On Stage: A Cinematic Feel at the Pillow

Photo by Cassie Kay Photography

When the dance community generally starts to wind down each summer, Pearlann Porter starts to perk up, mostly with her Second Saturday series, part of The Pillow Project. But as she heads into the second SS (whew, a lot of alliteration!), there’s a lot more action than in previous years — newMoves, Pop City’s birthday bash, PrideFest and Dance Alloy’s “Pittsburgh on Pittsburgh.”

As usual, Pearlann is changing and evolving, this time tossing aside (in an environmentally-responsible way) her heavy-duty thematic evening in favor of “an overriding inspiration and feel.”

Right now she’s toying once again with Pink Floyd’s album, “Dark Side of the Moon,” for which she did a “physical” cover and some movement color studies, so that she can “learn to see her dancers through themselves,” not through her choreography.

Somehow that’s all going to play out in the performance, loosely divided into segments. The first part will feature post-modern jazz, featuring house musicians PJ Roduta and Charles Hall and friends. “I want there to be a ‘house’ feel to it,” she says. It’s where we all live. There’s a consistency, a familiarity.”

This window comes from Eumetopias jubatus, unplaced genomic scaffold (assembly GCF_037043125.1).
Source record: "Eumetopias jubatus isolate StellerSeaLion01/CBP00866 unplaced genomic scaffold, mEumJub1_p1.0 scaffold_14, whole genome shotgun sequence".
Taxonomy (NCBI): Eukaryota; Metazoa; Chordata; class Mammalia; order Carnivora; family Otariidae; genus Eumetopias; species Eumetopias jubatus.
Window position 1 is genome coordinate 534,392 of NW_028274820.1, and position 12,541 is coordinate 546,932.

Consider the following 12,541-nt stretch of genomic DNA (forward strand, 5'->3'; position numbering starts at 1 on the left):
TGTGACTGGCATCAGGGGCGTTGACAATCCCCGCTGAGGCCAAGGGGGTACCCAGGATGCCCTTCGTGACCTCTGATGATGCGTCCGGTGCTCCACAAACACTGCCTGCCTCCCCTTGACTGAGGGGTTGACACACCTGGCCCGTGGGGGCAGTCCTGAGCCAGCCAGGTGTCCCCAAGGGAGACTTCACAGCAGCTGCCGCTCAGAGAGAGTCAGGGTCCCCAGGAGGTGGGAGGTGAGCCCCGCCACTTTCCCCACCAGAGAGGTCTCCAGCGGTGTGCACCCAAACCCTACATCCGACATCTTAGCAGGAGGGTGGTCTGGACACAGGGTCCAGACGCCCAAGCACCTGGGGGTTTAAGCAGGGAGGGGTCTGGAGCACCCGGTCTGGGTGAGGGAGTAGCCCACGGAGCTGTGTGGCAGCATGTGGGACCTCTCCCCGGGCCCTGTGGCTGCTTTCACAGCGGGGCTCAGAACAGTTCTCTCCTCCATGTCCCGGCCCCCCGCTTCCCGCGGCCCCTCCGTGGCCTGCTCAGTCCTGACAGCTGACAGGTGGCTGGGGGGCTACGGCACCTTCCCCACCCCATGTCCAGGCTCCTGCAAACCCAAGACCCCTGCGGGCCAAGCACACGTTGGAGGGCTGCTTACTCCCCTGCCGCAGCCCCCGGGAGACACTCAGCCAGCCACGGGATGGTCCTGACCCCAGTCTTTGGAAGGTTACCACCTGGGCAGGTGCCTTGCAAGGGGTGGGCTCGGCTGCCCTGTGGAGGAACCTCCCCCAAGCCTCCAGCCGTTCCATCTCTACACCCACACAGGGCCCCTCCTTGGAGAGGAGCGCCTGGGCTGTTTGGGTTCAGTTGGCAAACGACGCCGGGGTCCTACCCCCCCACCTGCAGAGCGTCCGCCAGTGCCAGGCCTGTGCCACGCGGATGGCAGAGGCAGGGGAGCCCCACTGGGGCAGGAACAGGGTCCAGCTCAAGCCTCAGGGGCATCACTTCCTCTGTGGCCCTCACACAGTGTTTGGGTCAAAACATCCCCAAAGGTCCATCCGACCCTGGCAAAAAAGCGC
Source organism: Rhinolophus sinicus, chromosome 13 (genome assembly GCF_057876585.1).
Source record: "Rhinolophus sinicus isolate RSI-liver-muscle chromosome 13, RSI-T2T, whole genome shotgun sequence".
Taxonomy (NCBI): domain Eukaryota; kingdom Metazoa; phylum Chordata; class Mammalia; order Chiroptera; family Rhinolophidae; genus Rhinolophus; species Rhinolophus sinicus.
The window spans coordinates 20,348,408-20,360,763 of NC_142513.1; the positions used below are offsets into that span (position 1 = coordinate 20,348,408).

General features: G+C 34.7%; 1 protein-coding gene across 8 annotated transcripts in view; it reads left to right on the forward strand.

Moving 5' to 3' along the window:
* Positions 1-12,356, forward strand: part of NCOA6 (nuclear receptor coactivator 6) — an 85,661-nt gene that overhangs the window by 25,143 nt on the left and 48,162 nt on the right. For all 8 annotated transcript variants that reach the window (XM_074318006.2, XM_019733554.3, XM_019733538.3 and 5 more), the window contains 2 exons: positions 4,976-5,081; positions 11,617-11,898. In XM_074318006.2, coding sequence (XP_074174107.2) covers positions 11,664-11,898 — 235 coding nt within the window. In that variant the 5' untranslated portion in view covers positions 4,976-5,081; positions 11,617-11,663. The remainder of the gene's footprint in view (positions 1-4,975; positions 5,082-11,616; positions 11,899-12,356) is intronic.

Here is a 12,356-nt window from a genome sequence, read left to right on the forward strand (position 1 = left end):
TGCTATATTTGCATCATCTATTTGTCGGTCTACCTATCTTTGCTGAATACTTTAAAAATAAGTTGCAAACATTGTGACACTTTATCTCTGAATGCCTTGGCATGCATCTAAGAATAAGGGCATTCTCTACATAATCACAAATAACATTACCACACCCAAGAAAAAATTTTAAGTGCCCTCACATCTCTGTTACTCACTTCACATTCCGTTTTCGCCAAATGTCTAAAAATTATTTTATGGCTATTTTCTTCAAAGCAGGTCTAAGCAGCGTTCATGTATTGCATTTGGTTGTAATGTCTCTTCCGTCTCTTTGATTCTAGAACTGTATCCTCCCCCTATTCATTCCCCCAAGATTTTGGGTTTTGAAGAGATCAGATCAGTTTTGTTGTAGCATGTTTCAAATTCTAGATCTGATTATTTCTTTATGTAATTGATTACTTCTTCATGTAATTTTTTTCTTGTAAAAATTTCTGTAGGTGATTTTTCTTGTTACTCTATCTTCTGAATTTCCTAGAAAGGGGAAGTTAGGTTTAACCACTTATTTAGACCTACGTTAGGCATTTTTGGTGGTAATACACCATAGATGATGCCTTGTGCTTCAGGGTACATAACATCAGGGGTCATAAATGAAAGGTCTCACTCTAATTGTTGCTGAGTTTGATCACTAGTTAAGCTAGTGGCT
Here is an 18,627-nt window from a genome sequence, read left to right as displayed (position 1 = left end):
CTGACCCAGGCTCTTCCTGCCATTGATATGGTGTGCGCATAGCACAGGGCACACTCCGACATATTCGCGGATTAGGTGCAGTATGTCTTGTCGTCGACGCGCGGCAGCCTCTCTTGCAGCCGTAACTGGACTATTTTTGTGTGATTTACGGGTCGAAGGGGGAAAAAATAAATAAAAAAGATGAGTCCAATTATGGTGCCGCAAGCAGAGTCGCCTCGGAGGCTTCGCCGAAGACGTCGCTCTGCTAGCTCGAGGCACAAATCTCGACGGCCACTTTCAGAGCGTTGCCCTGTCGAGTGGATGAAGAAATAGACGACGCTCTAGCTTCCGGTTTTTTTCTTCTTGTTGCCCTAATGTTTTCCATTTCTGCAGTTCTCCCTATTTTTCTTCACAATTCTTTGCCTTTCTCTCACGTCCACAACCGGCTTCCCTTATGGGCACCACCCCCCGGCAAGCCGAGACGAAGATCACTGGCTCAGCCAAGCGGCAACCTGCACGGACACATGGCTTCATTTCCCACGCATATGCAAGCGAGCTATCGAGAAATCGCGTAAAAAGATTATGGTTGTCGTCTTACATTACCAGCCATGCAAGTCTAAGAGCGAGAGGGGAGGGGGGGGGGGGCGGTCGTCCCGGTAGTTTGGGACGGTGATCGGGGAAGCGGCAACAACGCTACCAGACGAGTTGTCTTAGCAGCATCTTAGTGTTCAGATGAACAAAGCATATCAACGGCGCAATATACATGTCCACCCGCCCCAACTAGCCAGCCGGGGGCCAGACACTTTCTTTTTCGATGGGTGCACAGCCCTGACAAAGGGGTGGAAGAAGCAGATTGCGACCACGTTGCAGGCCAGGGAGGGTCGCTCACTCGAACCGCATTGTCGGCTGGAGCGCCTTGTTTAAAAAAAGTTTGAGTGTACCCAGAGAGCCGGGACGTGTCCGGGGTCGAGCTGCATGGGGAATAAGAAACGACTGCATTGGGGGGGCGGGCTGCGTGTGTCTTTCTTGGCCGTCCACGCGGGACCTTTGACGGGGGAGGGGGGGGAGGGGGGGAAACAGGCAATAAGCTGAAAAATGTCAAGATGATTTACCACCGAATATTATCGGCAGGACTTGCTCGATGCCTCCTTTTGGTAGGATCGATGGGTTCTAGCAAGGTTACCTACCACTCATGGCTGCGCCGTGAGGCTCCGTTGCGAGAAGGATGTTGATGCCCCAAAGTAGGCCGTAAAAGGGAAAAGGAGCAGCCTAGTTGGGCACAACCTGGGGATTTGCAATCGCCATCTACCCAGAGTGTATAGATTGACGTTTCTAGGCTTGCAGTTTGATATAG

That will morph in two types of cinematic explorations. As she explains, “I’m going to try to show a movie quality flow and patterning and visuals and lighting in a live performance.”

The first will be about as long as previews in a movie. Various choreographers will offer up a scene, so that “it leaves the rest up to your imagination as to what the context would be.”

Right now she’s interested in Quentin Tarantino and how he designed the female character in his movies. “They’re always exaggerated and extremely strong, almost like caricatures,” she says. “It’s a masculine, yet feminine thing that’s going on.”

Pearlann will also tackle a more substantial rendering of David Fincher’s 1999 cult classic, “The Fight Club,” which she calls a modern-day version of Dr. Jekyll and Mr. Hyde, this time portrayed by a single performer, Taylor Knight.

“It was elegant in a gritty way, violent in a very humorous, yet sadistic way. It had a really nice balance that always struck me. And there was something about the message, that we’re not our material things. We’re not an accumulation of the things that we own. We’re not consumers — we’re people.”

“It’s going to take a fearless performance.”

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